# Thread: [SOLVED] Need help on matricies

1. ## [SOLVED] Need help on matricies

I'm doing homework and there is one question that I am suck on, the example in the text does not explain it enough to really get, for me so I figured if someone could go through it and show / explain me the steps, it would be much appreciated.

Anyways the question itself is

In each of the following, find conditions on a and b such that the system has no solution, one solution, and infinitely many solutions

x + by = -1
ax + 2y = 5

The Solution in the book says
If ab =/= 2, unique solution x = (-2-5b)/(2-ab) y= (a+5)/(2-ab)
If ab=2: no solution if a =/= -5 ; if a = -5, the solutions are x=-1+2/5t, y=t.

Could someone please go through this problem explaining how I find this answer?

2. Originally Posted by SPOIDUR
I'm doing homework and there is one question that I am suck on, the example in the text does not explain it enough to really get, for me so I figured if someone could go through it and show / explain me the steps, it would be much appreciated.

Anyways the question itself is

In each of the following, find conditions on a and b such that the system has no solution, one solution, and infinitely many solutions

x + by = -1
ax + 2y = 5

The Solution in the book says
If ab =/= 2, unique solution x = (-2-5b)/(2-ab) y= (a+5)/(2-ab)
If ab=2: no solution if a =/= -5 ; if a = -5, the solutions are x=-1+2/5t, y=t.

Could someone please go through this problem explaining how I find this answer?
I'll assume you know:
1. How to express your linear equations in the matrix form AX = B.
2. You know how to find the determinant of A when A is a 2x2 matrix.
3. You understand that the equations have no unique solution when the determinant of A, det(A), is equal to zero.

In your problem, det(A) = 2 - ab.

det(A) = 0 => 2 - ab = 0 => ab = 2.

So there will be NO unique solution when ab = 2. Therefore there WILL be a unique solution when $\displaystyle ab \neq 2$.

When there's no unique solution, that means that either there is an infinite number of solutions or no solution at all. To test which of these happens when ab = 2, you might do something like the following:

$\displaystyle ab = 2 \Rightarrow b = \frac{2}{a}$. Substitute this into you equations and do some re-arranging:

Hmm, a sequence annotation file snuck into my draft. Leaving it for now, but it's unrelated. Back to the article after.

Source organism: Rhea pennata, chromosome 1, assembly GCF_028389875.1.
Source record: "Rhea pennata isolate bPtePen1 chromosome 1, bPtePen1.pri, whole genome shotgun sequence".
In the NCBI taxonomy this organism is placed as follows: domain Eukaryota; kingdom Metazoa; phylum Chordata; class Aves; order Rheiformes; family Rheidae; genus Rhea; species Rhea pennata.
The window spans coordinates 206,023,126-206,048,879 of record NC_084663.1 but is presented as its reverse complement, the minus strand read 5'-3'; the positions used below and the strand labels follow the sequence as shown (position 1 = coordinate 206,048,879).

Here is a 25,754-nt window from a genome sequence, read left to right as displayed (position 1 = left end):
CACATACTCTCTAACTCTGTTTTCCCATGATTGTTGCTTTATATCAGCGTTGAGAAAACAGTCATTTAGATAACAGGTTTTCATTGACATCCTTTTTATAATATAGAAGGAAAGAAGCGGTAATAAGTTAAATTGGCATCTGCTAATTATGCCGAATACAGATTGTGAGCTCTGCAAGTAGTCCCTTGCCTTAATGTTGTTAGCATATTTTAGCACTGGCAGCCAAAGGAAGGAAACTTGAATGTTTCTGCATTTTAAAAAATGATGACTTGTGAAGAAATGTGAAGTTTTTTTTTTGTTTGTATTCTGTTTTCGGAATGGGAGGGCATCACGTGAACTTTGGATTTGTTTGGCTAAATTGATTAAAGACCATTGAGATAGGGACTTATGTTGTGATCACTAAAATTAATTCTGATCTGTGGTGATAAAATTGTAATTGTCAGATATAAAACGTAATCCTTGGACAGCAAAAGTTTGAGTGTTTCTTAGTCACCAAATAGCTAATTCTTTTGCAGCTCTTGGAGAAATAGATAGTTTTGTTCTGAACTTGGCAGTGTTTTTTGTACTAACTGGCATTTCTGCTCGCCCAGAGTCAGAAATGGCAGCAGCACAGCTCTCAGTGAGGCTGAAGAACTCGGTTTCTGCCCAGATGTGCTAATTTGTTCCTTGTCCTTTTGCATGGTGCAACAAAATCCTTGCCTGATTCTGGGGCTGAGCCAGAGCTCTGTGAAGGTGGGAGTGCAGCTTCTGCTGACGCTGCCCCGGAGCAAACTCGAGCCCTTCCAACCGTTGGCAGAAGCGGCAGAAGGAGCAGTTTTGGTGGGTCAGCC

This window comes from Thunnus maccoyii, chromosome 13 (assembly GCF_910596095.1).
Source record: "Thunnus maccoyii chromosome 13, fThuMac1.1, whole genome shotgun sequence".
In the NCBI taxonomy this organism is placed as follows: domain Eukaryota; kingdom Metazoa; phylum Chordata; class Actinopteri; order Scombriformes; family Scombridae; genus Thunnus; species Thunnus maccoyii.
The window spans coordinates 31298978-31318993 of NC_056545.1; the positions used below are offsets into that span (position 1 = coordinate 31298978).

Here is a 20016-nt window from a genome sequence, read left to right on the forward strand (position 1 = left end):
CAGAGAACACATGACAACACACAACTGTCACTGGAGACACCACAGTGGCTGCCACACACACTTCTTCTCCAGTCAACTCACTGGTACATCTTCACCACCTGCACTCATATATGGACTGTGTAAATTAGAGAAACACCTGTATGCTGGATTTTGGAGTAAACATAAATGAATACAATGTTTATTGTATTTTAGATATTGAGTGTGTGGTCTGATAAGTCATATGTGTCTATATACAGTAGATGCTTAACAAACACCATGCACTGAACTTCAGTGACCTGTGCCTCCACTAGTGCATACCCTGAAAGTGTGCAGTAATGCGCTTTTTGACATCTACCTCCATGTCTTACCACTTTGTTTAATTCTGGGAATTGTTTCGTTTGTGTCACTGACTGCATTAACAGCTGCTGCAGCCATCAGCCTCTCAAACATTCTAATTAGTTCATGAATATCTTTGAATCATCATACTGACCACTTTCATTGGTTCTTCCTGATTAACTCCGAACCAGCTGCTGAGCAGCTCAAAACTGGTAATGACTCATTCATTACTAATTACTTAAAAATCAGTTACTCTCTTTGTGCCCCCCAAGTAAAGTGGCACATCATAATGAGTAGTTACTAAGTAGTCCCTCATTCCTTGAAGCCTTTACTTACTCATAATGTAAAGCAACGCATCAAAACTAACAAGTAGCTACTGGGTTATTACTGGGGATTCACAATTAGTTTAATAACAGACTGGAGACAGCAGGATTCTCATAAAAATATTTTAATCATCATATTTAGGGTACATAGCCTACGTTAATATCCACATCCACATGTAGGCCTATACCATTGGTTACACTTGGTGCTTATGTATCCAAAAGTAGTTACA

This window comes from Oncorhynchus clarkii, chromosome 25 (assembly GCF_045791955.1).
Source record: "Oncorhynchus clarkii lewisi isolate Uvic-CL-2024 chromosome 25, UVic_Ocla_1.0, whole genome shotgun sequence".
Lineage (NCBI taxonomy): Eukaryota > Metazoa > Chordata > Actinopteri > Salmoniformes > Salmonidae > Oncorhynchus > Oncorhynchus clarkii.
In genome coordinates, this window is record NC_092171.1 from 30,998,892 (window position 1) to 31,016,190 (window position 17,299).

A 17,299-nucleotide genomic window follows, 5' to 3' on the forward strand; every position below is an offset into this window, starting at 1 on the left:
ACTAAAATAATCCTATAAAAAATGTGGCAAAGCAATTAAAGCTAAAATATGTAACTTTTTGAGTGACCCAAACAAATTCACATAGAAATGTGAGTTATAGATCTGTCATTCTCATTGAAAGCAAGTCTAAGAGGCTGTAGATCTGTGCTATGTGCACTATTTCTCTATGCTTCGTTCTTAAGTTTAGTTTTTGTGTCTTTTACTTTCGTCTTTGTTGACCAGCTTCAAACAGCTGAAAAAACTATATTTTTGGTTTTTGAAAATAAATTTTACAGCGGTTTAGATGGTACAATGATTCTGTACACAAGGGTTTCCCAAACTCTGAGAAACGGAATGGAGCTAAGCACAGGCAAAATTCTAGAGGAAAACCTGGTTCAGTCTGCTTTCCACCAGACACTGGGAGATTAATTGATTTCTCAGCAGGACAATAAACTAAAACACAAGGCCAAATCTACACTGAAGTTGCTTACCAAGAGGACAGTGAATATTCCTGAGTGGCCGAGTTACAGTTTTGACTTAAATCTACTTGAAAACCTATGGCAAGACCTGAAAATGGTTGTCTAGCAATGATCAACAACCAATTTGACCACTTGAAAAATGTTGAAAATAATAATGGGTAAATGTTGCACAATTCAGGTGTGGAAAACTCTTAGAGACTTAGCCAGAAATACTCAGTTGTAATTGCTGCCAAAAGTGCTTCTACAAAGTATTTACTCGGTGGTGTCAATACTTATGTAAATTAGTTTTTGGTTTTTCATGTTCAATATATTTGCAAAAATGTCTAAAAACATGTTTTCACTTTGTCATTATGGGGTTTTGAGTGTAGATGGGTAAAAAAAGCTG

Equation (1): $\displaystyle x + by = -1 \Rightarrow x + \frac{2}{a} y = -1 \Rightarrow ax + 2y = -a$.

Equation (2): $\displaystyle ax + 2y = 5$.

Now compare equations (1) and (2). You can see that when $\displaystyle -a = 5 \Rightarrow a = -5$ the equations are the same. One equation and two unknowns => infinite number of solutions.

So when ab = 2 AND a = -5, there an infinite number of solutions.

It follows that there will be no solution at all when ab = 2 AND $\displaystyle a \neq -5$.

When a = -5 and ab = 2, $\displaystyle b = -\frac{2}{5}$. So the equations boil down to -5x + 2y = 5. The form of the infinite number of solutions can be expressed in several ways. To see where the books answer came from, note that if you let y = t, where t can be any real number:

$\displaystyle -5x + 2t = 5 \Rightarrow -5x = 5 - 2t \Rightarrow 5x = 2t - 5 \Rightarrow x = \frac{2}{5}t - 1$.

As to where the unique solution comes from when $\displaystyle ab \neq 2$:

x + by = -1 .... (1)

ax + 2y = 5 .... (2)

Solve using the elimination method:

Multiply equation (1) by a, subtract it from equation (2) and then solve for y:

(2 - ab)y = 5 + a => ......

Then sub y into either equation and solve for x.

3. Alternatively, if you're NOT familiar with matrices, here's an edited version of my earlier reply that doesn't use matrices:

Originally Posted by mr fantastic

Unique solution:

x + by = -1 .... (1)

ax + 2y = 5 .... (2)

Solve using the elimination method:

Multiply equation (1) by a, subtract it from equation (2) and then solve for y:

$\displaystyle (2 - ab)y = 5 + a \Rightarrow y = \frac{5 + a}{2 - ab}$.

Note that this solution is OK provided the denominator is NOT equal to zero, that is, $\displaystyle 2 - ab \neq 0 \Rightarrow ab \ne 2$.

Now sub $\displaystyle y = \frac{5 + a}{2 - ab}$ into either equation and solve for x. Using equation (1):

$\displaystyle x + by = -1 \Rightarrow x = -1 - by = -1 - b \left( \frac{5 + a}{2 - ab} \right)$ $\displaystyle = \frac{-(2 - ab)}{2 - ab} - \frac{b(5 + a)}{2 - ab} = \frac{-2 + ab - 5b - ab}{2 - ab} = \frac{-2 - 5b}{2 - ab}$.

So there's a unique solution, given by the above, when $\displaystyle ab \neq 2$.

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No unique solution: $\displaystyle ab = 2$.

When there's no unique solution, that means that either there is an infinite number of solutions or no solution at all. To test which of these happens when ab = 2, you might do something like the following:

$\displaystyle ab = 2 \Rightarrow b = \frac{2}{a}$. Substitute this into you equations and do some re-arranging:

Equation (1): $\displaystyle x + by = -1 \Rightarrow x + \frac{2}{a} y = -1 \Rightarrow ax + 2y = -a$.

Equation (2): $\displaystyle ax + 2y = 5$.

Now compare equations (1) and (2). You can see that when $\displaystyle -a = 5 \Rightarrow a = -5$ the equations are the same. One equation and two unknowns => infinite number of solutions.

So when ab = 2 AND a = -5, there an infinite number of solutions.

It follows that there will be no solution at all when ab = 2 AND $\displaystyle a \neq -5$.

When a = -5 and ab = 2, $\displaystyle b = -\frac{2}{5}$. So the equations boil down to -5x + 2y = 5. The form of the infinite number of solutions can be expressed in several ways. To see where the books answer came from, note that if you let y = t, where t can be any real number:

$\displaystyle -5x + 2t = 5 \Rightarrow -5x = 5 - 2t \Rightarrow 5x = 2t - 5 \Rightarrow x = \frac{2}{5}t - 1$.